Linux-based phones are built on free and open-source software. Going for the privacy-focused phone will mean that may lose out on some of the first-party applications offered by Google or Apple.

In this tutorial, we have recommended some of the top Linux phones in 2021 that guarantee a user's privacy.

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Pining For A De-Googled Smartphone

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Linux
Gadgets

Last summer in the first swings of the global pandemic, sitting at home finally able to tackle some of my electronics projects now that I wasn’t wasting three hours a day commuting to a cubicle farm, I found myself ordering a new smartphone. Not the latest Samsung or Apple offering with their boring, predictable UIs, though. This was the Linux-only PinePhone, which lacks the standard Android interface plastered over an otherwise deeply hidden Linux kernel.

As a bit of a digital privacy nut, the lack of Google software on this phone seemed intriguing as well, and although there were plenty of warnings that this was a phone still in its development stages it seemed like I might be able to overcome any obstacles and actually use the device for daily use. What followed, though, was a challenging year of poking, prodding, and tinkering before it got to the point where it can finally replace an average Android smartphone and its Google-based spyware with something that suits my privacy-centered requirements, even if I do admittedly have to sacrifice some functionality.

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Libre Software Phones

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Android
GNU
Linux
Gadgets

This article is for you who want to know about free software phones. They are mobile devices with GNU/Linux or Android family operating systems inside with more libre software, less proprietary ones and made safer from surveillance. Today, talking about these also involves talking about the software systems inside. This article lists out several the top of them namely Librem 5, Ubuntu Phones, /e/ Fairphone, PinePhone, NitroPhone and mentions also several related software projects like microG. I write this in twenty twenty one so in the future we would certainly see changes going in and out in the world and this article might become obsolete quick. Nevertheless, I hope you would enjoy this!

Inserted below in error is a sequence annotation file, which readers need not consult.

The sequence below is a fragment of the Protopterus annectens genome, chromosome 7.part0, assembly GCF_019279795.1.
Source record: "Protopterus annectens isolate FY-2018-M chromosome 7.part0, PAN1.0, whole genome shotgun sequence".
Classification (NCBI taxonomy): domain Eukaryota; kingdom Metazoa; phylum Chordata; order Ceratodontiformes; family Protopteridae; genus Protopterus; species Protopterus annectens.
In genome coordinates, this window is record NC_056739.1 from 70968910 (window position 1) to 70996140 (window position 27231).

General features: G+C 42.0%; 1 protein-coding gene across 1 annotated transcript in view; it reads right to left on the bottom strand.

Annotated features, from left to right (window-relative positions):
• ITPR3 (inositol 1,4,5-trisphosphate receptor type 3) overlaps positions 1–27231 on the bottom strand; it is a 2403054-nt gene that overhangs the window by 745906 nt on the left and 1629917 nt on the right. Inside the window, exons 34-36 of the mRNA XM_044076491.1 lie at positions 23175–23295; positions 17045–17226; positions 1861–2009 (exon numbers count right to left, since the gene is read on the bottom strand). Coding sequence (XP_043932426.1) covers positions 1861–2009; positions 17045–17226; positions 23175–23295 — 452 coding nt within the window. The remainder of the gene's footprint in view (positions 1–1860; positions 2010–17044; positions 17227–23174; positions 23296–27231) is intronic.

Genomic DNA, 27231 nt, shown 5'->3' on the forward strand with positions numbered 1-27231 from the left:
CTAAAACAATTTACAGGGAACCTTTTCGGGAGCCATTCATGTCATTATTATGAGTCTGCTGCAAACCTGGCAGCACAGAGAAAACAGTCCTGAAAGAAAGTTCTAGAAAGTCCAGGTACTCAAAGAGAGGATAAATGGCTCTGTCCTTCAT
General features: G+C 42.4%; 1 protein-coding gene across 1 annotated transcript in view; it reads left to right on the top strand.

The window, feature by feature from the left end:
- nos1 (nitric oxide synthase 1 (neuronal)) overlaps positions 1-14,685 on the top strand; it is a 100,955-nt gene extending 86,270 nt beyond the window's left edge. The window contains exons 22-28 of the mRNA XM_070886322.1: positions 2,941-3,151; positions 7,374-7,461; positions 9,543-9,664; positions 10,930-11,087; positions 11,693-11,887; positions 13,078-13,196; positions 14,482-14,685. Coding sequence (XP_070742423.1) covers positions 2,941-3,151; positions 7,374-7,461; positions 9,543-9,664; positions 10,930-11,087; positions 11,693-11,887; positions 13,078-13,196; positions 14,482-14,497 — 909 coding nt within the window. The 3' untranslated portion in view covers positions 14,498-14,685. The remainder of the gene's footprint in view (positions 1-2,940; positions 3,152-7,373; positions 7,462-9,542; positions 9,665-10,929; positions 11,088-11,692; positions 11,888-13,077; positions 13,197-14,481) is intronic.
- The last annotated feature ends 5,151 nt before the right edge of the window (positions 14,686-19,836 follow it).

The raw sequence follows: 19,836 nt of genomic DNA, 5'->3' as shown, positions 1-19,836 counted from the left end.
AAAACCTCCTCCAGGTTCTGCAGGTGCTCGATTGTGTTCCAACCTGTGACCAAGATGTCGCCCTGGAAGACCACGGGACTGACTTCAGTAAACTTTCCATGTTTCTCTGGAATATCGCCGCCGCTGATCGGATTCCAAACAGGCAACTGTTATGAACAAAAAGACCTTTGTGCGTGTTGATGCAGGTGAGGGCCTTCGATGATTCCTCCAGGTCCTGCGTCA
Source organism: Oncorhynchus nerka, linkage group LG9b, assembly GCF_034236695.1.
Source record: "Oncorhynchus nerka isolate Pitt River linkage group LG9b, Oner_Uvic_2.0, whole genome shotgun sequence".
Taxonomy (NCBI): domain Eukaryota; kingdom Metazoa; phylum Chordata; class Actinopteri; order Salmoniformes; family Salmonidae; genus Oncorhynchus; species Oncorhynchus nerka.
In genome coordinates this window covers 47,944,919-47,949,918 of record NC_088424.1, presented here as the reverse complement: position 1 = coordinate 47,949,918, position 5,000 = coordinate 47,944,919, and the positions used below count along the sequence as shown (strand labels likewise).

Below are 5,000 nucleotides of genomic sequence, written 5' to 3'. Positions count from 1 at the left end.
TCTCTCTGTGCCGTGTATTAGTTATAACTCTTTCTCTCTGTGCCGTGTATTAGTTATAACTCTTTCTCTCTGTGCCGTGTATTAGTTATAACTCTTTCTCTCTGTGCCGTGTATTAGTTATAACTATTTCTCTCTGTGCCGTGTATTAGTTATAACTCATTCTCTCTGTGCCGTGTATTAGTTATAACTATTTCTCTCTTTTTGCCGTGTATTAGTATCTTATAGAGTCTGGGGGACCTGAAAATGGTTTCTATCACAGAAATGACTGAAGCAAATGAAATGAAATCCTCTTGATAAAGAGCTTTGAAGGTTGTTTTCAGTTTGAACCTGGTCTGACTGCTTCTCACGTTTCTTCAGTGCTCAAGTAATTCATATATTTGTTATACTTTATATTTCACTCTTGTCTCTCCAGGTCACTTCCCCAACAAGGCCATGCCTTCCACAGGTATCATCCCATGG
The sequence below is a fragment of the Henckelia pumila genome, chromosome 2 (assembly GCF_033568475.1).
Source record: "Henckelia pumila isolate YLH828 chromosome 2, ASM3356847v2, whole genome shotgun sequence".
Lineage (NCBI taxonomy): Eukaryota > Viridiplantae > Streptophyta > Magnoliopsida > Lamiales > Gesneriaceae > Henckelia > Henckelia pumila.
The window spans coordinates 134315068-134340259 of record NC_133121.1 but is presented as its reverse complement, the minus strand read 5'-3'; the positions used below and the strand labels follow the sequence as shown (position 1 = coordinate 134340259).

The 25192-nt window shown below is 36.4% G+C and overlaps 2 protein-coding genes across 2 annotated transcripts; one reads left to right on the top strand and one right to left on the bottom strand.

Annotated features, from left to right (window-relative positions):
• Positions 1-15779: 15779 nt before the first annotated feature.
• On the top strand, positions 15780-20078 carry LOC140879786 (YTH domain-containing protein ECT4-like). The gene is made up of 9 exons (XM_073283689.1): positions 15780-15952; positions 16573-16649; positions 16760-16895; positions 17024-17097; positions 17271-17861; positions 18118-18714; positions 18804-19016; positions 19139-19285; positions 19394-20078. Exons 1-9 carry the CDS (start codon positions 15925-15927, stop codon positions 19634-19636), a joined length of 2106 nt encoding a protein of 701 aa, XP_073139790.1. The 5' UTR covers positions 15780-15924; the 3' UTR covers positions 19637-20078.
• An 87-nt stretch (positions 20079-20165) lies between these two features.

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Programming Leftovers

  • QuickLicenseRT Linux 3.0 - Protect and License Desktop Software

    QuickLicenseRT Linux 3.0 implements the QuickLicense 9.1 runtime system to protect and license a Linux desktop applications. Apply licensing to a 32 or 64-bit executable with a few programming commands. Use LinuxWrap to license a compiled executable without programming.

  • Turing Award winner Barbara Liskov on CLU and why programming is still cool • The Register

    It has been 12 years since Barbara Liskov won a Turing Award for her contributions to practical and theoretical foundations of programming language and system design, and these days the creator of the CLU programming language continues to work on some interesting problems. We spoke about innovation, abstraction and encapsulation in the 1970s and today in a recent chat. Liskov, now in her 80s, leads the Programming Methodology Group at the Massachusetts Institute of Technology. Recently, she has been working on parallel computing and, with a student, developed Byzantine Fault Tolerance* [PDF] in the 1990s, "which turns out to be very significant for the blockchain world," she says.

  • GitLab all set to go public as revenues – and losses – rise

    DevOps darling GitLab has finally filed for an Initial Public Offering (IPO) as revenues continue to grow and losses widen. The IPO had been expected in 2020 but the company put things off due to the pandemic until late last week, when the paperwork was filed with the US Securities and Exchange Commission (SEC). The company, founded in 2014, has remained tight-lipped over the sums involved, although the filed S-1 form recorded that the proposed maximum aggregate offering price is estimated at $100m. [...] In the IPO document, Gitlabs said it was on course to grow revenues to $233m in its current financial year ending in 2022. This compares to the $152.2m reported in fiscal 2021 and the $81.2m in the year before that. However, losses also widened over those years. The net loss in fiscal 2020 was $130.7m – but it was $192.2m in fiscal 2021. Net loss reached $69m for the six months ended 31 July 2021, up from $43.5m for the same time last year.

  • The 10 Core Differences Between C and C++

    C and C++ are two different well-recognized programming languages with the function of assembly language. Though both C and C ++ sound similar with an extra "++" on the latter, their features and usage are distinctive. C is a procedural programming language with a static system, whereas C++ is an enhanced version of the C programming language with object-oriented programming support.

Proprietary Software Leftovers

today's howtos

  • How to analyze Linux system boot time with Systemd - Linux Shout